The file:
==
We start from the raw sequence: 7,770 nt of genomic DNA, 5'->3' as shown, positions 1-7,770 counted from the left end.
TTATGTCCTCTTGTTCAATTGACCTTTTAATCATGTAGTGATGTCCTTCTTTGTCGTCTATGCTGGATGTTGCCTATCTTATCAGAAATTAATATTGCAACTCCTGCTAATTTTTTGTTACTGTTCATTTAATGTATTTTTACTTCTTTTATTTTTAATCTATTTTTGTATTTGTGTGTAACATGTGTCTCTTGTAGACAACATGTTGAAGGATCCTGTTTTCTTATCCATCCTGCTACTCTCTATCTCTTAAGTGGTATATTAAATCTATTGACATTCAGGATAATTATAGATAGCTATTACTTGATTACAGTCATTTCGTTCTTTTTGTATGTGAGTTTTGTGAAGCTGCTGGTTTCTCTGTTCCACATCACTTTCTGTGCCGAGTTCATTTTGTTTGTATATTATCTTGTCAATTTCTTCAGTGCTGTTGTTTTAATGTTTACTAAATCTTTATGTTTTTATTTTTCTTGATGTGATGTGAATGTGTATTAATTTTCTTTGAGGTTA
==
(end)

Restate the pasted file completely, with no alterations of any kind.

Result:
We start from the raw sequence: 7,770 nt of genomic DNA, 5'->3' as shown, positions 1-7,770 counted from the left end.
TTATGTCCTCTTGTTCAATTGACCTTTTAATCATGTAGTGATGTCCTTCTTTGTCGTCTATGCTGGATGTTGCCTATCTTATCAGAAATTAATATTGCAACTCCTGCTAATTTTTTGTTACTGTTCATTTAATGTATTTTTACTTCTTTTATTTTTAATCTATTTTTGTATTTGTGTGTAACATGTGTCTCTTGTAGACAACATGTTGAAGGATCCTGTTTTCTTATCCATCCTGCTACTCTCTATCTCTTAAGTGGTATATTAAATCTATTGACATTCAGGATAATTATAGATAGCTATTACTTGATTACAGTCATTTCGTTCTTTTTGTATGTGAGTTTTGTGAAGCTGCTGGTTTCTCTGTTCCACATCACTTTCTGTGCCGAGTTCATTTTGTTTGTATATTATCTTGTCAATTTCTTCAGTGCTGTTGTTTTAATGTTTACTAAATCTTTATGTTTTTATTTTTCTTGATGTGATGTGAATGTGTATTAATTTTCTTTGAGGTTA